What are the Leading Causes of Wrongful Death in Texas?
In 2020 and 2021, for the first time in decades, the U.S. life expectancy rate dropped two years in a row. This decline was the largest multi-year drop since 1921-1923, when the Spanish Flu, which killed millions of people, raged across America. This time, another deadly flu, coronavirus, was partially responsible for the drop. Continued drug overdose deaths probably contributed even more, as did an increased number of car crashes and falls. Negligent drivers and property owners might be responsible for damages in all these situations. More on that below.
No one can reverse the chain of events which lead to a wrongful death, and no amount of money can begin to fill the emotional void these incidents leave. But a Sugar Land personal injury lawyer can do the next best thing, which is obtain financial compensation that enables survivors to pay final expenses, like the decedent’s final medical bills, and move on with their lives. Legal actions force negligent parties to accept responsibility for their conduct or misconduct, a trai that’s sorely lacking among many Texans today.
Speaking of responsibility, the pharmaceutical companies that sold highly addictive opioid pain pills, like Vicodin and Oxycontin, have partially accepted responsibility for the overdose deaths these drugs caused. But we’re just now starting to feel the effects of the “second wave” of overdose deaths these dangerous drugs caused.
Some pharmaceutical companies have diluted their pain pills and adjusted their marketing strategies (i.e. they no longer aggressively market dangerous drugs in nonwhite communities). But when people got hooked on these pills in the 2010s, they often moved on to heroin or fentanyl. These drugs are much more dangerous than opioid pain pills.
Certainly, the individuals who consumed these drugs bear some responsibility for overdose deaths. But the story doesn’t end there.
Pharmaceutical manufacturers sold pills they knew were dangerous and addictive, as outlined above. Drug distributors shipped boxes full of opioid pain relievers without asking any questions about the shipments, as required by the Controlled Substances Act. Some doctors caved into patient pressure and wrote unnecessary prescriptions. Some property owners turned a blind eye to drug use in their commercial and residential buildings.
Most of these people and entities have a duty of reasonable care. They must protect invitees (invited social or commercial guests) from injury. Doctors have a higher duty of care. Their fiduciary duty requires them to disregard making money and every other priority, and focus solely on what’s best for their patients.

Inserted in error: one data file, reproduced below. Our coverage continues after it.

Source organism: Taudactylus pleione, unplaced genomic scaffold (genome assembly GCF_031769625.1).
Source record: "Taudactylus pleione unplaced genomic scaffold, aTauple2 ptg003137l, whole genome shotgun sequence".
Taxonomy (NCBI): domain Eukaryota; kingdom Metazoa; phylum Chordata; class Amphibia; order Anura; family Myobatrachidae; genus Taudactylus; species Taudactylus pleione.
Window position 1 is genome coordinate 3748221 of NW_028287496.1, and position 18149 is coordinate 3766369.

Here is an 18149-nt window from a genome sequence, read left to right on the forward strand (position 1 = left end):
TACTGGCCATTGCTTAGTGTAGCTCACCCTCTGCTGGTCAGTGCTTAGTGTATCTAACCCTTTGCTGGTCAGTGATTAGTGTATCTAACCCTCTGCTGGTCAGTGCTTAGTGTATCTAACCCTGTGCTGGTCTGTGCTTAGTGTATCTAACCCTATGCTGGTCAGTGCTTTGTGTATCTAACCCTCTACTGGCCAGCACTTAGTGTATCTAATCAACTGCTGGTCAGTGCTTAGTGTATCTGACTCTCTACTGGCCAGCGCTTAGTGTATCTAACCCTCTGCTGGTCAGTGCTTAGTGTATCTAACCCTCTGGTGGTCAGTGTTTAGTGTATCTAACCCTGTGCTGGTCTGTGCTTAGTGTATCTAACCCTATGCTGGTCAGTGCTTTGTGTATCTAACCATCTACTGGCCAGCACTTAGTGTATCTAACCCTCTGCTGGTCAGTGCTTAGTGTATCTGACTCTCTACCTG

Property owners also have a duty of care to prevent other injuries, such as falls and third-party assaults, at least in most cases.
Today’s cars and trucks are bigger and faster than ever. Thos size and speed encourages many people to speed, change lanes unsafely, and otherwise drive aggressively. Driver impairment, mostly alcohol impairment, is also a huge problem. During the aforementioned coronavirus pandemic, many drivers acquired bad habits, such as driving drunk. Typically, bad habits are easy to form and hard to break.
Aggressive and impaired driving breach the duty of reasonable care, which also applies to most motorists in Texas. If a breach of duty substantially causes injury, the tortfeasor (negligent driver) is legally responsible for damages.
Sometimes, a third party is financially responsible for damages. For example, if the tortfeasor was an Uber driver or other commercial operator, the company might be financially responsible for damages, because of the respondeat superior doctrine. Employers are responsible for damages if their employees are negligent during the course and scope of their employment.
Contact a Diligent Fort Bend County Attorney
Injury victims are entitled to significant compensation. For a free consultation with an experienced personal injury attorney in Missouri City, contact the Henrietta Ezeoke Law Firm. We do not charge upfront legal fees in these matters.